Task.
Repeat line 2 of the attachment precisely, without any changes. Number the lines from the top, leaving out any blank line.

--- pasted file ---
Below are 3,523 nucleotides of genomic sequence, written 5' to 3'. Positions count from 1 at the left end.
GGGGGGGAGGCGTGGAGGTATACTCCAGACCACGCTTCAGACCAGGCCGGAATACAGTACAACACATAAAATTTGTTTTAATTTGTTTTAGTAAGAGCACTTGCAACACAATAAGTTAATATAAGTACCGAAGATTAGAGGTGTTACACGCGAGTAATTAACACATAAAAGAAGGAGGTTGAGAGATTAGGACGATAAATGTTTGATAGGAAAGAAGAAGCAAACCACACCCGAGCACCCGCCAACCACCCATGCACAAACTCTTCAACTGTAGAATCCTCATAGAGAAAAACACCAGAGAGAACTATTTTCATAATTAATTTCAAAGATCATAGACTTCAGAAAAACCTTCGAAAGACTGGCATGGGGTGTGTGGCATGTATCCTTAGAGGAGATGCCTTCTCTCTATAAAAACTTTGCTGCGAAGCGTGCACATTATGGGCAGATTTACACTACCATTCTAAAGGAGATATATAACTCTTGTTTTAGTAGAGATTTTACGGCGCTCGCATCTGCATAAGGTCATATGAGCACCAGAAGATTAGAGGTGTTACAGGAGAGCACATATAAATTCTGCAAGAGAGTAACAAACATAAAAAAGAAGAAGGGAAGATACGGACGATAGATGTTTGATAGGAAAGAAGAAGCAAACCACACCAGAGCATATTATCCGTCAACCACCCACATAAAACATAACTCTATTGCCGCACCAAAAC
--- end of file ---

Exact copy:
GGGGGGGAGGCGTGGAGGTATACTCCAGACCACGCTTCAGACCAGGCCGGAATACAGTACAACACATAAAATTTGTTTTAATTTGTTTTAGTAAGAGCACTTGCAACACAATAAGTTAATATAAGTACCGAAGATTAGAGGTGTTACACGCGAGTAATTAACACATAAAAGAAGGAGGTTGAGAGATTAGGACGATAAATGTTTGATAGGAAAGAAGAAGCAAACCACACCCGAGCACCCGCCAACCACCCATGCACAAACTCTTCAACTGTAGAATCCTCATAGAGAAAAACACCAGAGAGAACTATTTTCATAATTAATTTCAAAGATCATAGACTTCAGAAAAACCTTCGAAAGACTGGCATGGGGTGTGTGGCATGTATCCTTAGAGGAGATGCCTTCTCTCTATAAAAACTTTGCTGCGAAGCGTGCACATTATGGGCAGATTTACACTACCATTCTAAAGGAGATATATAACTCTTGTTTTAGTAGAGATTTTACGGCGCTCGCATCTGCATAAGGTCATATGAGCACCAGAAGATTAGAGGTGTTACAGGAGAGCACATATAAATTCTGCAAGAGAGTAACAAACATAAAAAAGAAGAAGGGAAGATACGGACGATAGATGTTTGATAGGAAAGAAGAAGCAAACCACACCAGAGCATATTATCCGTCAACCACCCACATAAAACATAACTCTATTGCCGCACCAAAAC